The scope of God’s promise to Abraham was universal in its blessing power:
All the families on earth will be blessed through you. (Genesis 12:3b)
This leads us naturally to the question: Was this universal blessing (all families on earth) meant to be contained to Abraham’s physical descendants – temporal Israel – for all eternity? Or does a fulfilled narrative fulfill God’s promise to bless all families?
Our reflection on the nature of seeds last week leads us to a consideration of the two Israels said to be born of the two kinds of seed mentioned. An element of confusion in prophecy is our interpretative inability to see two Israels born of Abraham. In biblical terminology, there is an Israel “after the flesh” (or temporal), and an Israel after the Spirit – which is to say, not limited to locality, but universally accessible (see Jesus’ dialogue with the Samaritan woman in John 4:19-24).
This is clearly illustrated in the allegory of Ishmael and Isaac (Galatians 4:21-31). Both were born into the household of Abraham, but one (Ishmael) is said to be born after the flesh, and of the other (Isaac) born after the Spirit. Inspiration uses these events to advance the concept of a fleshly (temporal) and spiritual (ubiquitous) Israel.
The first Israel, typified by Ishmael, was born of Abraham and Sarah’s human initiative, and was propagated and preserved under the Law of Moses (See Genesis 16). Concerning them Paul said,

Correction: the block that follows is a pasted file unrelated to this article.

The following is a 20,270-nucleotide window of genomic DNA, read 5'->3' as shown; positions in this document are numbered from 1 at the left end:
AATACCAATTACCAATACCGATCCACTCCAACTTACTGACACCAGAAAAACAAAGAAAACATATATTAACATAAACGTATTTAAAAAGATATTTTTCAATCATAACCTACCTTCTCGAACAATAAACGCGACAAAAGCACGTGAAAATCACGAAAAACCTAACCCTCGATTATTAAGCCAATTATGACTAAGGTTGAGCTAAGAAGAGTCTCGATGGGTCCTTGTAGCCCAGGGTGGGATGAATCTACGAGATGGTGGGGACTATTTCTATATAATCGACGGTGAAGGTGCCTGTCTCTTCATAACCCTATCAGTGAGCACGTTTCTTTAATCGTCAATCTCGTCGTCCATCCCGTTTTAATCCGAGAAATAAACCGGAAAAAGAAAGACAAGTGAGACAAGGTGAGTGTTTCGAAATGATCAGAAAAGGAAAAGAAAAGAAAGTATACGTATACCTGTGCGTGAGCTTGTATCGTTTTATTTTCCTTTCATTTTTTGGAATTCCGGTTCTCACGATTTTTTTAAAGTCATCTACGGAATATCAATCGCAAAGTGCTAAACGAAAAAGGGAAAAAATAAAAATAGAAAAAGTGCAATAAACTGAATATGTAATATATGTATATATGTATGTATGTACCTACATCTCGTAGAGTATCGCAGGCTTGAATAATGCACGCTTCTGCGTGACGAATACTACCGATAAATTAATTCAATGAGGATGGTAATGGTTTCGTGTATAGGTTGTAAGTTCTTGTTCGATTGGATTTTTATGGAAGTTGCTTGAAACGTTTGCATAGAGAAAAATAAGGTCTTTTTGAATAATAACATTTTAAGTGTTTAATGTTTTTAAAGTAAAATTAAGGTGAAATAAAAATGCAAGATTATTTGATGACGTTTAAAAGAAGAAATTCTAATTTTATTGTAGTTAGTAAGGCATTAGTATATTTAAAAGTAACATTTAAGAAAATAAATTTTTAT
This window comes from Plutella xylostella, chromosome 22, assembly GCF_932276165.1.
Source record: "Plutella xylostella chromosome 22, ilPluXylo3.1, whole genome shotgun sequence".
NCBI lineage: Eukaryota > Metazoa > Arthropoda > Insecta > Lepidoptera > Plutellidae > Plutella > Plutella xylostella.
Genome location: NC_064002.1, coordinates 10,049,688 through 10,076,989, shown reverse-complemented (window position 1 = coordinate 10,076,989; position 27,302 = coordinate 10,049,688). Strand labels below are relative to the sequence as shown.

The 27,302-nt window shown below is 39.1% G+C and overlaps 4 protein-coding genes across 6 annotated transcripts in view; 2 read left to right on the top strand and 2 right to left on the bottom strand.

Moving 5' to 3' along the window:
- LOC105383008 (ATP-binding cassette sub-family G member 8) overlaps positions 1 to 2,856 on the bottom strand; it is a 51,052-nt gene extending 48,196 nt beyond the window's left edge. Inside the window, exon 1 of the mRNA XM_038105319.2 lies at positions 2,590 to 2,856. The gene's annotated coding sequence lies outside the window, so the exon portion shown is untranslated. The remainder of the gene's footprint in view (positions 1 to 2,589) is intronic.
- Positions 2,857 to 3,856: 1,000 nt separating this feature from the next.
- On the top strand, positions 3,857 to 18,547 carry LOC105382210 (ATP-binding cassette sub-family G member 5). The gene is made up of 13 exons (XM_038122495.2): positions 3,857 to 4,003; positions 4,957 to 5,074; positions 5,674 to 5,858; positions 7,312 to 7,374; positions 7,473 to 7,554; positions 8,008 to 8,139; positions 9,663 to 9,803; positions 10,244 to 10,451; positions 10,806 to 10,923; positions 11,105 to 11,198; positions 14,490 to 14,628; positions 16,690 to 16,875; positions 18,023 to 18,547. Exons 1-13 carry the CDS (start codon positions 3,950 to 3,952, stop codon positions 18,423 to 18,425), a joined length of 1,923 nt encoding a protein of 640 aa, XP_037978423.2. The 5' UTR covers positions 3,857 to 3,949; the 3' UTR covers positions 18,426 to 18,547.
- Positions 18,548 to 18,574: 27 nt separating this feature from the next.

For I could wish that I myself were accursed from Christ for my brethren, my countrymen according to the flesh,
who are Israelites, to whom pertain the adoption, the glory, the covenants, the giving of the law, the service of God, and the promises;
of whom are the fathers and from whom, according to the flesh, Christ came, who is over all, the eternally blessed God. Amen (Romans 9:3-5)
The second Israel, typified by Isaac, was born of Abraham’s promised seed (Christ – see Galatians 3:16), and is constituted of everyone who walks not after “the flesh” (the Law paradigm), but after the Spirit (the faith of Christ, or the good news – see Romans 8:1-3). Concerning the distinctions of Isreal, Paul said,
For they are not all Israel who are of Israel,
nor are they all children because they are the seed of Abraham; but, “In Isaac your seed shall be called.”
That is, those who are the children of the flesh, these are not the children of God; but the children of the promise are counted as the seed (Romans 9:6-9)
The meaning of this passage is obscure until studied in view of the two Israels as set forth in Ishmael and Isaac. The promised Israel of God in whom Abrahamic promises are fulfilled is constituted of those who trusted in Christ – Jewish and Gentile alike, temporally speaking.
Hoping for a return of Christ to the physical city of Jerusalem at some point in the future to bring literal fulfillment and blessings to a fleshly seed of Abraham is false hope:
For in Christ Jesus neither circumcision nor uncircumcision avails anything, but a new creation.
And as many as walk according to this rule, peace and mercy be upon them, and upon the Israel of God (Galatians 6:15-16).
Instead, the scope of God’s vision is much wider and more generous than that – not excluding the historic Jewish children of the promise in any way, but widening the scope to include Gentiles. The God of temporal Israel is revealed to be the God of spiritual Israel – which is another way of saying “The Lord of Heaven and Earth!”
May we dare to open our hearts to this indiscriminately loving God, thus
…acting as true children of your Father in heaven, [who] gives his sunlight to both the evil and the good, sending rain on the just and the unjust alike. (Matthew 5:45)
Join us each Monday as we blog through The Spirit of Prophecy by Max King. (And if you get impatient, of course, you can always get the book inspiring these posts here.) Next week we’ll examine the nature of of Israel’s different dimensions as depicted in biblical prophecy.